Film Review: 1917 (UK/USA 2019) ***** Top 10

1917 Poster
Trailer

Two young British privates during the First World War are given an impossible mission: deliver a message deep in enemy territory that will stop 1,600 men, and one of the soldier’s brothers, from walking straight into a deadly trap.

Director:

1917 Poster
Trailer

Two young British privates during the First World War are given an impossible mission: deliver a message deep in enemy territory that will stop 1,600 men, and one of the soldier’s brothers, from walking straight into a deadly trap.

Director:

Sam Mendes

Clearly the best film I have seen in 2019 – hands down – in terms of action, cinematography, direction, performances an art direction.  There is no greater pleasure than watching an almost perfect piece and 1917 is a minor masterpiece.

The story or film is based on, according  to the closing credits to stories told by Lance Corporal Alfred Mendes.  It is assumed that these stories were told to director Sam Mendes (SKYFALL, ROAD TO PERDITION, Oscar for Best Picture: AMERICAN BEAUTY) as grandfather to grandson.  The situation is that Blake (Dean-Charles Chapman) and Schofield (George MacKay) are two Lance Corporals – and messengers.  At the height of the First World War during Spring 1917 in northern France, the two young British soldiers (looking very much like boys enlisted before age, as seen in last year’s riveting documentary THEY SHALL NOT GROW OLD by Peter Jackson, an excellent companion piece to this film) are given a seemingly impossible mission to deliver a message from a general (Colin Firth) which will warn of an ambush during one of the skirmishes soon after the German retreat to the Hindenburg Line during Operation Alberich.  They race against time, crossing enemy territory to deliver the warning and keep a British battalion of 1,600 men, which includes Blake’s own brother, from walking into a deadly trap. The pair must give their all to accomplish their mission by surviving the war to end all wars.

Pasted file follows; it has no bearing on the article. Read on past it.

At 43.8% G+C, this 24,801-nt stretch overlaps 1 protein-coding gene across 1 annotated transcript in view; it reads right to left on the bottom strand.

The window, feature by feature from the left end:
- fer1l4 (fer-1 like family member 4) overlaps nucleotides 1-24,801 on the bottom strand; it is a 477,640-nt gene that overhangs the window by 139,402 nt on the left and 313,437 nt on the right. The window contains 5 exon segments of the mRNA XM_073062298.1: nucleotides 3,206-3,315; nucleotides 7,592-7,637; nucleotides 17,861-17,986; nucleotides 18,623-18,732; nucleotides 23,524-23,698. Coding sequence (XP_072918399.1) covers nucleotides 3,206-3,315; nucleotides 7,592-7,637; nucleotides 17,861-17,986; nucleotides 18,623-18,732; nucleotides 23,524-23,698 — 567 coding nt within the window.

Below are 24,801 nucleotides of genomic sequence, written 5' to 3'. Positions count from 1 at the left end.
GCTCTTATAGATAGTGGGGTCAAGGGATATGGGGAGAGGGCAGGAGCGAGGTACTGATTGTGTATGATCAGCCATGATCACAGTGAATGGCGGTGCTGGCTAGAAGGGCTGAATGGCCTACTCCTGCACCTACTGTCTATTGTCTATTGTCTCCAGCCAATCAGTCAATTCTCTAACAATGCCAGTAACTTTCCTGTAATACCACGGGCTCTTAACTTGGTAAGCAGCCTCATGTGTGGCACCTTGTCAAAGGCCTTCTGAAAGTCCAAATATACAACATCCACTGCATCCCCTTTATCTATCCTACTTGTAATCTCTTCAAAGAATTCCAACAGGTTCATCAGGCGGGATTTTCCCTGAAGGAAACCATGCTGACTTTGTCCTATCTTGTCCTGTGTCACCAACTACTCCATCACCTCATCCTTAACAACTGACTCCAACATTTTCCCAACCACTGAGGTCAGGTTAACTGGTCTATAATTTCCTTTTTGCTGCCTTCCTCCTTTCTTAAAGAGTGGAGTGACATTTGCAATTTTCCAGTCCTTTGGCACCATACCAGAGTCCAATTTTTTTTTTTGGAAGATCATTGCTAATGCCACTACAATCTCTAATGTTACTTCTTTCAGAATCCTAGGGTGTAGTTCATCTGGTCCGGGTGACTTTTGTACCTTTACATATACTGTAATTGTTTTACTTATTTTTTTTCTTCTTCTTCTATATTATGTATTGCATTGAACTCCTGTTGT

Director Mendes and writer Krysty Wilson-Cairns up the angst with Schofiled damaging his hand wth barbed wire at the start of their mission.  In less than 15 minutes, an unexpected explosion (one that will surely cause many an audience to literally jump out of their seats) almost leaves him dead buried under a huge pile of rubble while the shaft they are in begin to collapse under more explosions.  The element of surprise (or shock) is ever present, so do not expect any periods of calm.